Current status:

Endangered, steep decline since early 2000’s that may be leveling off, but still at levels well below historical numbers


Tidal marsh

Cause of decline:

Hunting; development-- about 90% of tidal marsh habitat around San Francisco Bay has been lost

Current primary threat(s):

Pressure from invasive species, non-native predators, and habitat loss due to sea level rise

What we’re doing about it:

Point Blue has biologists monitoring populations through in the field studies as well as summarizing and analyzing current and historical data.  We are working with partners to improve and standardize survey methods for these and other secretive marsh birds.  We are informing our partners on how and where it is best to restore tidal marsh habitat using our long-term data sets and online tools.  We are restoring marsh upland transition habitat—areas where Ridgway's Rails can take refuge during high tide periods and where tidal marsh can migrate to with sea level rise in the future—through our Students and Teachers Restoring A Watershed Project.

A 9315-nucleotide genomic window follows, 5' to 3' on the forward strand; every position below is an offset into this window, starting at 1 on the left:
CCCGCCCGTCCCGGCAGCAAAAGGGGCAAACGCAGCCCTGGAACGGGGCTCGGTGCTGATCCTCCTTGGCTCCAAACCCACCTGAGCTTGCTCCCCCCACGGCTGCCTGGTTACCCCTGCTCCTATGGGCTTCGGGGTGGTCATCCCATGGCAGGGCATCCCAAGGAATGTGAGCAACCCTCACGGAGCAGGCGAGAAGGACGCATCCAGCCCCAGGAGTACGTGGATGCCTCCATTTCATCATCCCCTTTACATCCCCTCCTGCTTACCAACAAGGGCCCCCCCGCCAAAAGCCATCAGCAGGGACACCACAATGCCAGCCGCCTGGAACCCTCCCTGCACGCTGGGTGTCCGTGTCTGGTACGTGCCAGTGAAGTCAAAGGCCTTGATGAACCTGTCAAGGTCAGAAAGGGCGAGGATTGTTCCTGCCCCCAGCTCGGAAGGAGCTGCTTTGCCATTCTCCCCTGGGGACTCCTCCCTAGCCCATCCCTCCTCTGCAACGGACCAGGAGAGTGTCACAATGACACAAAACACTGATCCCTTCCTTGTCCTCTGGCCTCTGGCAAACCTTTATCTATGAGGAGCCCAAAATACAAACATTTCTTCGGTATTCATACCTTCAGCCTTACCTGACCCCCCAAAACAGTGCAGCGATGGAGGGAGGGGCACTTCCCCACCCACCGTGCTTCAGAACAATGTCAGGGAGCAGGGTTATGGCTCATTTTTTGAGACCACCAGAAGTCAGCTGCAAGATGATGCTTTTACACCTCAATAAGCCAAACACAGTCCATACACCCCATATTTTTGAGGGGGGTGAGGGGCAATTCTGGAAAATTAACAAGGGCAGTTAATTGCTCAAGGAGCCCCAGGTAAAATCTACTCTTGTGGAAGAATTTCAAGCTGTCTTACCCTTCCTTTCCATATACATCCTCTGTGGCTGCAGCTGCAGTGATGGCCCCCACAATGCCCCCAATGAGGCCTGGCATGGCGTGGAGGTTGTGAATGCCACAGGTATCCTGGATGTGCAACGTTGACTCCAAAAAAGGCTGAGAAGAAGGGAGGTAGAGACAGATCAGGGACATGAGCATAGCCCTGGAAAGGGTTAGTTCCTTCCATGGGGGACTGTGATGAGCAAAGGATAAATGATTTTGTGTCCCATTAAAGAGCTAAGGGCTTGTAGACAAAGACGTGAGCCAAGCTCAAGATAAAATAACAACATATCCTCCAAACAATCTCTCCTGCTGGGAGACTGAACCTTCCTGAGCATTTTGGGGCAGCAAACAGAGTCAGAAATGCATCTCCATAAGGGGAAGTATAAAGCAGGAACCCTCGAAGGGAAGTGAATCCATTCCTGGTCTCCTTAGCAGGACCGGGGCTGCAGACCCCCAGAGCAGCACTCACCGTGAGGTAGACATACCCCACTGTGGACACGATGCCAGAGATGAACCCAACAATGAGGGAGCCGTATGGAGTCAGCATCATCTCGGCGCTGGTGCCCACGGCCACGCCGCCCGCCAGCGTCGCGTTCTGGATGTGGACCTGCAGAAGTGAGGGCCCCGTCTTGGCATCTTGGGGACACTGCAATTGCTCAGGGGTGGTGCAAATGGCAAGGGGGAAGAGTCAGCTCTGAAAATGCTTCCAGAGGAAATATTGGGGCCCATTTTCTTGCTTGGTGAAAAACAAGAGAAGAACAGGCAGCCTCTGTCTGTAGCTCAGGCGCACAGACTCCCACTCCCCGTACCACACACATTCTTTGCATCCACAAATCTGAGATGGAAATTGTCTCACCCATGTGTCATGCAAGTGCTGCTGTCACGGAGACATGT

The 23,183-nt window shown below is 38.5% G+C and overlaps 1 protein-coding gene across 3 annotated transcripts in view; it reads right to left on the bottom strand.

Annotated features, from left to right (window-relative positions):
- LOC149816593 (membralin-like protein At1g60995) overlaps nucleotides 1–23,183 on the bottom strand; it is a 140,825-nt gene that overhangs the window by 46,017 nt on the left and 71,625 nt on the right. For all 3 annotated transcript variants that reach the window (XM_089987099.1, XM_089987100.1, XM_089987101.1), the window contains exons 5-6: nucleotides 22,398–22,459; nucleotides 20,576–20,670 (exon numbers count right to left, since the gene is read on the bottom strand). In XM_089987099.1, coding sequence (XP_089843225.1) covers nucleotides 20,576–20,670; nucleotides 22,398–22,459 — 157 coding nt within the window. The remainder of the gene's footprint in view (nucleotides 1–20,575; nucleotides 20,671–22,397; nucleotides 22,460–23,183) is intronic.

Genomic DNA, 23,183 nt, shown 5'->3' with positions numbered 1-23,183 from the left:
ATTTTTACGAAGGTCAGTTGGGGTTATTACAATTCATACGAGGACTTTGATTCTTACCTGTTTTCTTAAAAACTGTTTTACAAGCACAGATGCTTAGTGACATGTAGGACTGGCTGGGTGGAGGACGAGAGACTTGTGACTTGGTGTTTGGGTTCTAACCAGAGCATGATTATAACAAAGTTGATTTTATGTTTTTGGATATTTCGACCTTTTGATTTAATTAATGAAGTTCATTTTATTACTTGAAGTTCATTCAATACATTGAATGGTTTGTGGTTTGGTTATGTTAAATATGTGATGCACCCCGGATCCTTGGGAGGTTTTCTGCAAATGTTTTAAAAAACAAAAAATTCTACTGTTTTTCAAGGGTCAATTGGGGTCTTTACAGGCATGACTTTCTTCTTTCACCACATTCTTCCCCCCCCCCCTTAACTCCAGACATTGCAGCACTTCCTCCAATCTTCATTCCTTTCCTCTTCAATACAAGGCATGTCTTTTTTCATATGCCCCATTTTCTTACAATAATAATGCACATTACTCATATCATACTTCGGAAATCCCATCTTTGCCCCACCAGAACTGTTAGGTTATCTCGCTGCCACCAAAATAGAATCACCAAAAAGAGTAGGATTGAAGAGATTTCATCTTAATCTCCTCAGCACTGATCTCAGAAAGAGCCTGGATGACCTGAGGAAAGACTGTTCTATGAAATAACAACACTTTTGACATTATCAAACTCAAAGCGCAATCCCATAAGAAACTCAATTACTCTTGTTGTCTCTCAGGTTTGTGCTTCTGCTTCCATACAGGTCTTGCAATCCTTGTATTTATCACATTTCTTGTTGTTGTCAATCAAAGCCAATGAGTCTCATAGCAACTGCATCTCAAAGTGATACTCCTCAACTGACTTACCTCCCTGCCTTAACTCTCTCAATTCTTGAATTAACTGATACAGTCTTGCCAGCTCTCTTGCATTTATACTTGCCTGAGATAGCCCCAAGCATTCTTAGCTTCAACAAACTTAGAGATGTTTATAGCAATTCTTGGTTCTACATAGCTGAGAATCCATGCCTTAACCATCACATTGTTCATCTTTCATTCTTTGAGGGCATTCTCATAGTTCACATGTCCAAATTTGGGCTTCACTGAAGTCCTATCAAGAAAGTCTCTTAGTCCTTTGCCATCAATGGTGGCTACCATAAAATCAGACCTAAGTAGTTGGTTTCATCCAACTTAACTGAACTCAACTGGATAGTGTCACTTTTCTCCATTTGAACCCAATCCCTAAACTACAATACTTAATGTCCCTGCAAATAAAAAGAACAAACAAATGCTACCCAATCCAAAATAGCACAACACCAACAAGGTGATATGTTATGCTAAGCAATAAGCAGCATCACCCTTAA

Learn more:

Visit The State of the Birds San Francisco Bay 2011 or download reports and papers.

Download a copy of the Pocket Guide to San Francisco Bay Birds

Visit the California Avian Data Center for the recent protocol and more information on monitoring secretive marsh birds.

How you can help:

Visit The State of the Birds San Francisco Bay 2011 website for detailed information on Ridway's Rails for government agencies and land owners on actions needed to increase populations.